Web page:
Baffling airline decisions
“I think that most of the crew would be experiencing a certain degree of concern with all the negative news that has blasted the sector in the last months. We cannot ignore the facts, and we have to accept that a lot of the things are shifting, including the demand for air travel,” stated Mircea Constantin, head of development at FPU Romania. FPU Romania is the offshoot of Flyvebranchens Personale Union (FPU), a flight crew union based in Denmark.
The way that Wizz Air, for example, handled the crisis baffled Constantin. To him, it made no sense to fire over 1000 employees, without any constructive talk, only for the low-cost carrier to announce the opening of seven bases the next day.
“Being dismissed in the middle of the emergency lockdown is something that can trigger strong feelings of helplessness. It was extremely tough for some of my colleagues and members, to find themselves discarded in this most cynical way,” added Constantin.
Pilots will find the current situation more difficult than others. While most of them are still hoping for an earlier bounce back of air travel, masses of unemployed pilots are flooding the market, remarked Constantin. Patience and financial resources will be strained due to the fact that some of them hold undesirable type-ratings, as airlines retire older or inefficient aircraft.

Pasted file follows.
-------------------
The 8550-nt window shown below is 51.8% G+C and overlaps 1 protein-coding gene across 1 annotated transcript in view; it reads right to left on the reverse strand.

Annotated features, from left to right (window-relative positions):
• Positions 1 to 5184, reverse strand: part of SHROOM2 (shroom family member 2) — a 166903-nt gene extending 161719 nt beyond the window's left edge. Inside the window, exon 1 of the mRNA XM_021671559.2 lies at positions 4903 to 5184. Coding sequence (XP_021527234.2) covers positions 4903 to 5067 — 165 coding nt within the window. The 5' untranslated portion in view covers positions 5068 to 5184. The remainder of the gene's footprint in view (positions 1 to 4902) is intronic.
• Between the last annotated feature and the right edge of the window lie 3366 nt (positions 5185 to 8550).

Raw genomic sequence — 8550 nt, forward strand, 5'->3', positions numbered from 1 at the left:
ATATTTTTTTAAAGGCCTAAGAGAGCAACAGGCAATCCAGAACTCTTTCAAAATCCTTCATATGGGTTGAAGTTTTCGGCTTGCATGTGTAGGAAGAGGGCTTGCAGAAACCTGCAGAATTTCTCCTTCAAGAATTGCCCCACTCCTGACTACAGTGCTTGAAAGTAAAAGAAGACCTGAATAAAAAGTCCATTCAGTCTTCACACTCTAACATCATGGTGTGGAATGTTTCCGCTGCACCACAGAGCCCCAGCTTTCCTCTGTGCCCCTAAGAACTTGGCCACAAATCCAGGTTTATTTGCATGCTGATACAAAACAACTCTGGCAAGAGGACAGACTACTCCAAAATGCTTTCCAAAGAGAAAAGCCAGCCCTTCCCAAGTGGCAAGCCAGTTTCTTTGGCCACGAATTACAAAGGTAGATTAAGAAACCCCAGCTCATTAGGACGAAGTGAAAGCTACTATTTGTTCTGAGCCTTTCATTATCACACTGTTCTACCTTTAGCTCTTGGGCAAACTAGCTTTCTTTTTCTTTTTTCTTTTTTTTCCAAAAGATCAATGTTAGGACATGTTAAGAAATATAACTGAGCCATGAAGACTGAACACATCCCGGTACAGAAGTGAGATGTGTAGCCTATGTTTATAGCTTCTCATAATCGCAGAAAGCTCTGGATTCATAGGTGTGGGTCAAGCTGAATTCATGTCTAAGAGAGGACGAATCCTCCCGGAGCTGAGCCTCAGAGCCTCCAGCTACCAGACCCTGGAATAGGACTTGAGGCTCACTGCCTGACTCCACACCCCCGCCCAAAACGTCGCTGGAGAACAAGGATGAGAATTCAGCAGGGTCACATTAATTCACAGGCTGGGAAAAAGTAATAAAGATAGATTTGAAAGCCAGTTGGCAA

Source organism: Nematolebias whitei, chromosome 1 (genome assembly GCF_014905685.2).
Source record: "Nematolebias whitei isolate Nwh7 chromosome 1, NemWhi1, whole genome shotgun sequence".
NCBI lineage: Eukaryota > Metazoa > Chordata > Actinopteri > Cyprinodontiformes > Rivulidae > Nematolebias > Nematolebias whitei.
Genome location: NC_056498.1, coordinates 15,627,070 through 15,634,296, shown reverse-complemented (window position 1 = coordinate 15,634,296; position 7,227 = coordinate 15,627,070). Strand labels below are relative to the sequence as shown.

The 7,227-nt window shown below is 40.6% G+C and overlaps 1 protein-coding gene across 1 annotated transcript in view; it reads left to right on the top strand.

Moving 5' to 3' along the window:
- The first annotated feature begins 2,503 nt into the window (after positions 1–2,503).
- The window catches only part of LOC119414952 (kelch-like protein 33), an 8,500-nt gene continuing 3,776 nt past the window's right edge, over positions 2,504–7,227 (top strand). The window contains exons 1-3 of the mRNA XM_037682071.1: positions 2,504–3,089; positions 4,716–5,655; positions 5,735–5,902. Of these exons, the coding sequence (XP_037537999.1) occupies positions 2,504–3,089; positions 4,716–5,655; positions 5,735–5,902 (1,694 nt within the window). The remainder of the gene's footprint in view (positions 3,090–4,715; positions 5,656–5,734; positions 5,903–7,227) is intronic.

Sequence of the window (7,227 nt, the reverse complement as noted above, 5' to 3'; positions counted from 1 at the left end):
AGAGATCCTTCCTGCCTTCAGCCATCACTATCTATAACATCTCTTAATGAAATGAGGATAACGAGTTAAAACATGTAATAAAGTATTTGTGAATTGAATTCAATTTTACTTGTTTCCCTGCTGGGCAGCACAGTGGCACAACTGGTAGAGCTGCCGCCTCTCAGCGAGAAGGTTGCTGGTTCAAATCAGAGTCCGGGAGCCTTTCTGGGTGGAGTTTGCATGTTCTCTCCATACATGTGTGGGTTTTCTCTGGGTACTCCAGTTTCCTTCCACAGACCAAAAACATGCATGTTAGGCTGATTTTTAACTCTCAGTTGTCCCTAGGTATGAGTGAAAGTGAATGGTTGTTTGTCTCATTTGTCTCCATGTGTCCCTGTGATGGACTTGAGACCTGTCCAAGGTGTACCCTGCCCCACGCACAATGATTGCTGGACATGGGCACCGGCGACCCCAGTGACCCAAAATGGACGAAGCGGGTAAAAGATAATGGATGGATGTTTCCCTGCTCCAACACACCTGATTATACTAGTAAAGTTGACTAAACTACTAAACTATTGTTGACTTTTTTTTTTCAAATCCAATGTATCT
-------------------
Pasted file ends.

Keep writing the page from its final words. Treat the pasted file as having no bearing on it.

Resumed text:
The European Cockpit Association (ECA), a representative body on the European state-level, however, also highlighted that in a post-COVID-19 job market, pilots will need to be ready to go flying again.
“This means not only physically but mentally fit.”
Aviation fitness, or readiness to fly, is important as well, according to ECA. “Even if you are not flying, review the aircraft systems, memory items and procedures for your current aircraft.”
“Most aviation professionals were not performing their normal tasks,” including the fact that no training, whether simulator or class-based, was taking place, as EASA highlighted in its review.
“Together, this creates a reduction in the skills and knowledge of aviation professionals, and with it associated safety risks.”
Pilots do agree that maintaining flying skills is a responsibility that a pilot also should bear.
“Whether we are employed or not, it is our responsibility to keep up to date with the latest revisions of flight manuals for our last operating aircraft. The ability to fly will always be there, it just needs to be monitored and maintained by simulator sessions,” a Boeing 777 pilot told AeroTime News.
“I keep myself current by reading the documentation, updates of the regulations, and flying the simulator every time I have the opportunity to do so,” a long-haul pilot of the Boeing 787 and a Type Rating Instructor/Examiner (TRI/TRE), stated. “And I know that if I have the chance to fly, the very high training standards of my company will help me to recover for any skill degradation before I go back flying.”
However, not everyone is convinced that aviation will return to the pre-COVID-19 world.
“What I am worried about the most is that the pilot talent pool might get depleted because some will take early retirement and others will quit aviation altogether,” a captain, who has worked as a pilot for over a decade, stated. If aviation loses experienced and safety-minded pilots, can the industry still expect the same levels of safety, rhetorically asked the pilot.
“No amount of automation will make up for the loss of experienced flight crews.”